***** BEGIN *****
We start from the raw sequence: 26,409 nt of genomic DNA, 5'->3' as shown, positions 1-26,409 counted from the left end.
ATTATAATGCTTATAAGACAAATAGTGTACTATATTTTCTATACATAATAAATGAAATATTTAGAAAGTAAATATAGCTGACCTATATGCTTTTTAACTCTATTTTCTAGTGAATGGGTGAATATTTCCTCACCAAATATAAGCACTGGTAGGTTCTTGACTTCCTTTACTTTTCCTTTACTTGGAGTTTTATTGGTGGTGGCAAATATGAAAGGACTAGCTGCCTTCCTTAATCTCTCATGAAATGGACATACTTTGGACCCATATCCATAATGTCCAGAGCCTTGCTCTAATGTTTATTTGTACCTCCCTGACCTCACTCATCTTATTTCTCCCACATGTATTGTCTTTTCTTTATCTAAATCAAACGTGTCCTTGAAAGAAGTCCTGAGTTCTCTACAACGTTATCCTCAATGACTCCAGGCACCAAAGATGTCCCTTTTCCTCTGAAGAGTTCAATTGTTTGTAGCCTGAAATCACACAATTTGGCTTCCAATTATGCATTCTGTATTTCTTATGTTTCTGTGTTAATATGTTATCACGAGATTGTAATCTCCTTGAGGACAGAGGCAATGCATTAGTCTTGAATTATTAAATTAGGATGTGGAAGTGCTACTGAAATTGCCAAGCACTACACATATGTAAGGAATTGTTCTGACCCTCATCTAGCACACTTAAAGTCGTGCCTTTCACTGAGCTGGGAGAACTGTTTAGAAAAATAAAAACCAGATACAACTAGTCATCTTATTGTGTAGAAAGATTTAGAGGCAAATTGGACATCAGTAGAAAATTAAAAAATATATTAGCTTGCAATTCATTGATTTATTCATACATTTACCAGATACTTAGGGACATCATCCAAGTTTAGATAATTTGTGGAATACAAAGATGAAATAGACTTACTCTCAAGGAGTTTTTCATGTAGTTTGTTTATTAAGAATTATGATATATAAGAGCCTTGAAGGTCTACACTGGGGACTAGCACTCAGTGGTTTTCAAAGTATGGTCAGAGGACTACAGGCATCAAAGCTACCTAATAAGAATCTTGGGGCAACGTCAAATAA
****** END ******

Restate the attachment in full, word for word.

We start from the raw sequence: 26,409 nt of genomic DNA, 5'->3' as shown, positions 1-26,409 counted from the left end.
ATTATAATGCTTATAAGACAAATAGTGTACTATATTTTCTATACATAATAAATGAAATATTTAGAAAGTAAATATAGCTGACCTATATGCTTTTTAACTCTATTTTCTAGTGAATGGGTGAATATTTCCTCACCAAATATAAGCACTGGTAGGTTCTTGACTTCCTTTACTTTTCCTTTACTTGGAGTTTTATTGGTGGTGGCAAATATGAAAGGACTAGCTGCCTTCCTTAATCTCTCATGAAATGGACATACTTTGGACCCATATCCATAATGTCCAGAGCCTTGCTCTAATGTTTATTTGTACCTCCCTGACCTCACTCATCTTATTTCTCCCACATGTATTGTCTTTTCTTTATCTAAATCAAACGTGTCCTTGAAAGAAGTCCTGAGTTCTCTACAACGTTATCCTCAATGACTCCAGGCACCAAAGATGTCCCTTTTCCTCTGAAGAGTTCAATTGTTTGTAGCCTGAAATCACACAATTTGGCTTCCAATTATGCATTCTGTATTTCTTATGTTTCTGTGTTAATATGTTATCACGAGATTGTAATCTCCTTGAGGACAGAGGCAATGCATTAGTCTTGAATTATTAAATTAGGATGTGGAAGTGCTACTGAAATTGCCAAGCACTACACATATGTAAGGAATTGTTCTGACCCTCATCTAGCACACTTAAAGTCGTGCCTTTCACTGAGCTGGGAGAACTGTTTAGAAAAATAAAAACCAGATACAACTAGTCATCTTATTGTGTAGAAAGATTTAGAGGCAAATTGGACATCAGTAGAAAATTAAAAAATATATTAGCTTGCAATTCATTGATTTATTCATACATTTACCAGATACTTAGGGACATCATCCAAGTTTAGATAATTTGTGGAATACAAAGATGAAATAGACTTACTCTCAAGGAGTTTTTCATGTAGTTTGTTTATTAAGAATTATGATATATAAGAGCCTTGAAGGTCTACACTGGGGACTAGCACTCAGTGGTTTTCAAAGTATGGTCAGAGGACTACAGGCATCAAAGCTACCTAATAAGAATCTTGGGGCAACGTCAAATAA